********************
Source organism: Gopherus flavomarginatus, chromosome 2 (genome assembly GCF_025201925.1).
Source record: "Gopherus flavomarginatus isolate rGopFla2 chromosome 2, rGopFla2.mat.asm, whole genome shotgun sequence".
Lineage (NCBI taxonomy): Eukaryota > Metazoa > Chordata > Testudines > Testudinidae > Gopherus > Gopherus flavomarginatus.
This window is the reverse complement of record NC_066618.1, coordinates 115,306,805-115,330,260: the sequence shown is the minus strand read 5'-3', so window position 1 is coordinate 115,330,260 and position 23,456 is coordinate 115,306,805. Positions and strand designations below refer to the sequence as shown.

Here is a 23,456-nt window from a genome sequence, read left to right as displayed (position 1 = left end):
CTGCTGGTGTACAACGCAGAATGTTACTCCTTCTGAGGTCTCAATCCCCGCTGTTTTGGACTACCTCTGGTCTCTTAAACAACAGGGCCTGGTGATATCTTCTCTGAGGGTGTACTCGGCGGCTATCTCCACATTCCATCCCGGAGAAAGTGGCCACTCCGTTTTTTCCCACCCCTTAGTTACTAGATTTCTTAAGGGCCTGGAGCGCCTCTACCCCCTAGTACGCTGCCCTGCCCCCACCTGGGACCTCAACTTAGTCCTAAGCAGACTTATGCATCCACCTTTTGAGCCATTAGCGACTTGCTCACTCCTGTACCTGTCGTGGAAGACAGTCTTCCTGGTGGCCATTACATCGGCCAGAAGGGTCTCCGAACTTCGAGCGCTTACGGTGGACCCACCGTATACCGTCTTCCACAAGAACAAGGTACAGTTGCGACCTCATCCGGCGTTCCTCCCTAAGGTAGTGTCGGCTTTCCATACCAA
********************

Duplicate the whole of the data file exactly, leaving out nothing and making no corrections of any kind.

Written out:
Source organism: Gopherus flavomarginatus, chromosome 2 (genome assembly GCF_025201925.1).
Source record: "Gopherus flavomarginatus isolate rGopFla2 chromosome 2, rGopFla2.mat.asm, whole genome shotgun sequence".
Lineage (NCBI taxonomy): Eukaryota > Metazoa > Chordata > Testudines > Testudinidae > Gopherus > Gopherus flavomarginatus.
This window is the reverse complement of record NC_066618.1, coordinates 115,306,805-115,330,260: the sequence shown is the minus strand read 5'-3', so window position 1 is coordinate 115,330,260 and position 23,456 is coordinate 115,306,805. Positions and strand designations below refer to the sequence as shown.

Here is a 23,456-nt window from a genome sequence, read left to right as displayed (position 1 = left end):
CTGCTGGTGTACAACGCAGAATGTTACTCCTTCTGAGGTCTCAATCCCCGCTGTTTTGGACTACCTCTGGTCTCTTAAACAACAGGGCCTGGTGATATCTTCTCTGAGGGTGTACTCGGCGGCTATCTCCACATTCCATCCCGGAGAAAGTGGCCACTCCGTTTTTTCCCACCCCTTAGTTACTAGATTTCTTAAGGGCCTGGAGCGCCTCTACCCCCTAGTACGCTGCCCTGCCCCCACCTGGGACCTCAACTTAGTCCTAAGCAGACTTATGCATCCACCTTTTGAGCCATTAGCGACTTGCTCACTCCTGTACCTGTCGTGGAAGACAGTCTTCCTGGTGGCCATTACATCGGCCAGAAGGGTCTCCGAACTTCGAGCGCTTACGGTGGACCCACCGTATACCGTCTTCCACAAGAACAAGGTACAGTTGCGACCTCATCCGGCGTTCCTCCCTAAGGTAGTGTCGGCTTTCCATACCAA